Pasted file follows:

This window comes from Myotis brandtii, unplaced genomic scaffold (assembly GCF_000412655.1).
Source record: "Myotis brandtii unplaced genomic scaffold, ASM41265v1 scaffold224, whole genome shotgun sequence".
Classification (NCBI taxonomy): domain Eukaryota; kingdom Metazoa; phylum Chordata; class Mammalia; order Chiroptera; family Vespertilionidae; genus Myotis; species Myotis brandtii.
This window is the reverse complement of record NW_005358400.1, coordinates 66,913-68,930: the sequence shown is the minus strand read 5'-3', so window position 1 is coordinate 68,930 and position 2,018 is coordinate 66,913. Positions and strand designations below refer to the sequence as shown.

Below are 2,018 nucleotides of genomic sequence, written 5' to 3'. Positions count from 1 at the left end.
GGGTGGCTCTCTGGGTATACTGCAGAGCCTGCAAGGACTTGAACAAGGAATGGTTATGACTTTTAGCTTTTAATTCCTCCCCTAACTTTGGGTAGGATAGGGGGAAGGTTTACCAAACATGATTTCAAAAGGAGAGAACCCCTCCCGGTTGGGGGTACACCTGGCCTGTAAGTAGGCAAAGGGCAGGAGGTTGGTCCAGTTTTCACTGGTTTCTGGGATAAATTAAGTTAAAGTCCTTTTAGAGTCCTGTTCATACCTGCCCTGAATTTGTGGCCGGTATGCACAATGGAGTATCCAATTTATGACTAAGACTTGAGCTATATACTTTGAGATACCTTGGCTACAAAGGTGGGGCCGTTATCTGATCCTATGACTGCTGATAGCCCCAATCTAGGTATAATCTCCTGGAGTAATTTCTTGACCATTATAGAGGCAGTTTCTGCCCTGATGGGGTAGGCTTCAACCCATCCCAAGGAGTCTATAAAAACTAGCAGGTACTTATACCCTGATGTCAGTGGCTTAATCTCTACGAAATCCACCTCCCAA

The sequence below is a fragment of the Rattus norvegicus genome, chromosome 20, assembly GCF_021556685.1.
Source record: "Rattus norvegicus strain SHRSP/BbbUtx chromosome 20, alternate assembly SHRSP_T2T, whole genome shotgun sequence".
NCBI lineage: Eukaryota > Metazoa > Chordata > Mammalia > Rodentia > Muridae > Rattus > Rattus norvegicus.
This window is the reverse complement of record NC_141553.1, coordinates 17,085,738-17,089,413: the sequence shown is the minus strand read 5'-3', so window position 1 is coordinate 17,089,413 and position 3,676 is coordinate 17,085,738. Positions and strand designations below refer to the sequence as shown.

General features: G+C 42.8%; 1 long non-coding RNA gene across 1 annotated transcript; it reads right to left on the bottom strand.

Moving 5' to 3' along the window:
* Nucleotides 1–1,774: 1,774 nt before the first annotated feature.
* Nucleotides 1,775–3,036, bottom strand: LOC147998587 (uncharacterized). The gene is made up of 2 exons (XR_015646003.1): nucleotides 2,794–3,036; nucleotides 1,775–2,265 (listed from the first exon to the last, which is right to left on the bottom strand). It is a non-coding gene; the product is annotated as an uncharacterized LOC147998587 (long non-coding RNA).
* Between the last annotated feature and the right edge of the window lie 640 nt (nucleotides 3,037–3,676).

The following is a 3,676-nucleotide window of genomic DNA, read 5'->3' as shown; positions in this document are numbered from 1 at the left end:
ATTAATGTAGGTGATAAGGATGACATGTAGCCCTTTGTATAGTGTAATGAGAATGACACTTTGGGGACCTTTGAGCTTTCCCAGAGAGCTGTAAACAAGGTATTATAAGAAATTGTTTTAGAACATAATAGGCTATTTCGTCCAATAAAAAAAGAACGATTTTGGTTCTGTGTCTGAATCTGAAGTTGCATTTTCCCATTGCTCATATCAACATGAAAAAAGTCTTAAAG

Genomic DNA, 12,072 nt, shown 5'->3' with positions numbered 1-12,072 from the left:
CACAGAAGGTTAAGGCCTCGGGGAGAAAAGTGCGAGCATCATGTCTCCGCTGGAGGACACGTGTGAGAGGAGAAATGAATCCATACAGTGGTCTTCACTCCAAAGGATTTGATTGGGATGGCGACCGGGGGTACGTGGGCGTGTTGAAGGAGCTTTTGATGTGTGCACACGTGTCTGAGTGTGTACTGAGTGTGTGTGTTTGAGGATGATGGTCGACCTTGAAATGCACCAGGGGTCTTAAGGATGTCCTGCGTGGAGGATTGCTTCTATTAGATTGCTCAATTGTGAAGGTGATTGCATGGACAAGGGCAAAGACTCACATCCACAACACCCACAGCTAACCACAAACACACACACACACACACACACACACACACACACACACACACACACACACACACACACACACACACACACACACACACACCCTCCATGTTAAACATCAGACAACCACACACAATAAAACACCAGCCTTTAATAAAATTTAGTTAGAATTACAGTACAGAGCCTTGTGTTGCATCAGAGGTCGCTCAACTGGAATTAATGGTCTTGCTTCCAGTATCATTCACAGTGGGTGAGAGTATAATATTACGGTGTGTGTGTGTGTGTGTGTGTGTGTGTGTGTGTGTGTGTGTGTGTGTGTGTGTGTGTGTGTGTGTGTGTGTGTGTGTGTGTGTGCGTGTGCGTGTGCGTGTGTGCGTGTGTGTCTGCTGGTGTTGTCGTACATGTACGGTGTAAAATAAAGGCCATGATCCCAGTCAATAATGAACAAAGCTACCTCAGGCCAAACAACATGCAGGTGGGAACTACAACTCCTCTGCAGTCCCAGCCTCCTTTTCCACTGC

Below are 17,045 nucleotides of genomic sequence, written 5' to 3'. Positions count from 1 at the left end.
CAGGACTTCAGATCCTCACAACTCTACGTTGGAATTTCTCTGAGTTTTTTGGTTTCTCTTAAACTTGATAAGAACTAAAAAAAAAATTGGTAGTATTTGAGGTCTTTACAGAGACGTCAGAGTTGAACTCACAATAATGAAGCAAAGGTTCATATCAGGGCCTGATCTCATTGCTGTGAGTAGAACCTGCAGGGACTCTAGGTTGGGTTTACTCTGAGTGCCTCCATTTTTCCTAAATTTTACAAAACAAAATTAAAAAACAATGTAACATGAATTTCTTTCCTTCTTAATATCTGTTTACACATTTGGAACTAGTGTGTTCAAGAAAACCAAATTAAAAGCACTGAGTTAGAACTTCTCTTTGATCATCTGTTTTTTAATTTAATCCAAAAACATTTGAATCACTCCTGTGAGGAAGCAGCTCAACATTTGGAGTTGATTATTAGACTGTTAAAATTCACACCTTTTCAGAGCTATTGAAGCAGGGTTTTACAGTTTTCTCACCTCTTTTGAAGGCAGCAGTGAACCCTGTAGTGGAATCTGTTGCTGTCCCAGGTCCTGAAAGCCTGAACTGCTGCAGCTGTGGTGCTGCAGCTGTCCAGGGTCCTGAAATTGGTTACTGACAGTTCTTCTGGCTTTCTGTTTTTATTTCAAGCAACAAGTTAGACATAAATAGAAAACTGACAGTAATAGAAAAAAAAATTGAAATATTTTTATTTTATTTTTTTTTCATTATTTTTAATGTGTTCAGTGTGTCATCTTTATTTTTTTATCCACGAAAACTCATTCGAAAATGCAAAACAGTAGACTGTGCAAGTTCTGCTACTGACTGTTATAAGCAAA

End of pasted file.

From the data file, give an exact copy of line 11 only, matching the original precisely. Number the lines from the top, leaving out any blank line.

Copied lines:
General features: G+C 42.8%; 1 long non-coding RNA gene across 1 annotated transcript; it reads right to left on the bottom strand.